In the US, you build up your credit, your work history, and start on a lower salary scale with your first job. Once you have garnered sufficient experience, you can apply for bigger paying jobs, and any certifications/courses you do will add to your bargaining power. Your credit will start at zilch when you come, but if your bank where you pay your salary, offers you a credit card, you could start building your credit. Then your credit grows until you can apply for a loan to purchase a home and get decent interest rates (which are calculated based on your credit history). When you buy a home, in a decent area where you don’t hear pishaun at night, you could build equity if the value goes up. This equity is the difference between the purchase price, and the price it is currently worth. You can take that equity and purchase an even bigger/better 2nd home, as you have a bigger deposit (which gives you more favorable interest rates). There are no omo onile’s to settle. No charge and bail lawyer is involved. You have peace of mind. Well, except from the utilities companies who never neglect to send monthly bills. And the property tax authorities.

    There is no jumping the gun, or “do you know who my father is”. Unless your father is Obama/Warren Buffet, and even them are not above the law. No one gives a fuck, and they will let you know.

    (2) There is a consequence for every action. If you violate a simple traffic law, you get fined. If you murder someone, and police finds out when you are 100 years old, off to jail you go. There is no “Abeg sir, it was the work of the devil”. Well, you and that devil will be thrown into jail so that your work together can continue behind bars. Dont drop the Delta soap. For every action, there is a reaction. If you commit homicide, your fate is electric relaxation, incarceration or deportation. Sometimes all three at the same time. And you dont want deportation do you? I mean you sold your granpa’s house to get here.

    Sure, no justice system is perfect and there are inconsistencies here and there, and some crooks get off with the slap of the wrist. But those are heavily moneyed individuals with millions and billions to their name, and not an immigrant pauper like you, who sold their father’s village home to travel abroad. The fear of consequence makes the system prevail. That is why people can sleep in homes without walls, or have Amazon packages delivered to their doorstep when they are not home. It is what makes people sleep in a one-storey home with windows that are not burglar –proof, a death wish in a country like Nigeria. If you get caught breaking the law, you pay the consequence.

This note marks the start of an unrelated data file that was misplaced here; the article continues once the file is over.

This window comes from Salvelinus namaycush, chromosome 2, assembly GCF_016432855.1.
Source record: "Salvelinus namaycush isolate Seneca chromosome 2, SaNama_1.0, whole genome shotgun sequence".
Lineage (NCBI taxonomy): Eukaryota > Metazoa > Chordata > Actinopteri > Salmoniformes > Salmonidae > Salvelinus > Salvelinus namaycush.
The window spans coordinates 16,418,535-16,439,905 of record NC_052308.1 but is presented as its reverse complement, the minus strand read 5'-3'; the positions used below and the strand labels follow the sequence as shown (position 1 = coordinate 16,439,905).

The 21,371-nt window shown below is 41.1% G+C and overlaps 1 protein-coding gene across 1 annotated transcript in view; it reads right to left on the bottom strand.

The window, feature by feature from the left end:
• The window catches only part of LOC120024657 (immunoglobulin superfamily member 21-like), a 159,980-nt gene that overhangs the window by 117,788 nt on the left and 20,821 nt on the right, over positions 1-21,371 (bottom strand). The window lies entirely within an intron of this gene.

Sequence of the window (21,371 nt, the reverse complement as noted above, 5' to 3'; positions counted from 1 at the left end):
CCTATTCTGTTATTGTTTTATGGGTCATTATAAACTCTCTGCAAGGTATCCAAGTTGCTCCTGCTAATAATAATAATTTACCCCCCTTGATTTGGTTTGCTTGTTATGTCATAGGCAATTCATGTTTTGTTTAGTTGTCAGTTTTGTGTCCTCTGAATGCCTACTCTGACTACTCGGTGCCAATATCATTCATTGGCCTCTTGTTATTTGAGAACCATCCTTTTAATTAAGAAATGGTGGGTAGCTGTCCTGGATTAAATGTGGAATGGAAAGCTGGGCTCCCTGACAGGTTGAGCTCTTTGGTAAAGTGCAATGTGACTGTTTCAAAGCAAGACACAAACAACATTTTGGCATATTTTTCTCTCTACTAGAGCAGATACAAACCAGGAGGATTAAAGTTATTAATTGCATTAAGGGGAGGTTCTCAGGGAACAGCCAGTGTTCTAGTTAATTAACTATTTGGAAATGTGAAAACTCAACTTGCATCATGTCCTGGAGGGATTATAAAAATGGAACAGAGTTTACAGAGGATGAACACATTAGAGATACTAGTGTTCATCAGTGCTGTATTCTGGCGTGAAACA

Other things to note:

    – It is a very racist society. That should not deter you from meeting your goals, though. By the way Nigeria has religious, ethnic and economic discrimination.
    – Be ready to work hard for every cent. There are no bail-outs or handouts here. Nobody will give you “envelop for Xmas” or spray money on your forehead (except at Nigerian-Houston parties, haha!). And it may be one-one dollar.

    – Nigerians here are quite competitive. Stay in your own lane, and don’t compare yourself to others who have been here for long. Sort your shit out – go to school, build your resume, get financing for your business, before you think of buying a big SUV or an expensive house to keep up with the Adeyemis, Okoronkwos and Ahmeds. Do not be tempted to join illicit business schemes just to make a quick buck. Na JJC them always dey first catch. You have a green card, but remember that you are green horn in this society. Yes you may feel the urge to paint the town red, but hardwork comes first. Dont get blacklisted.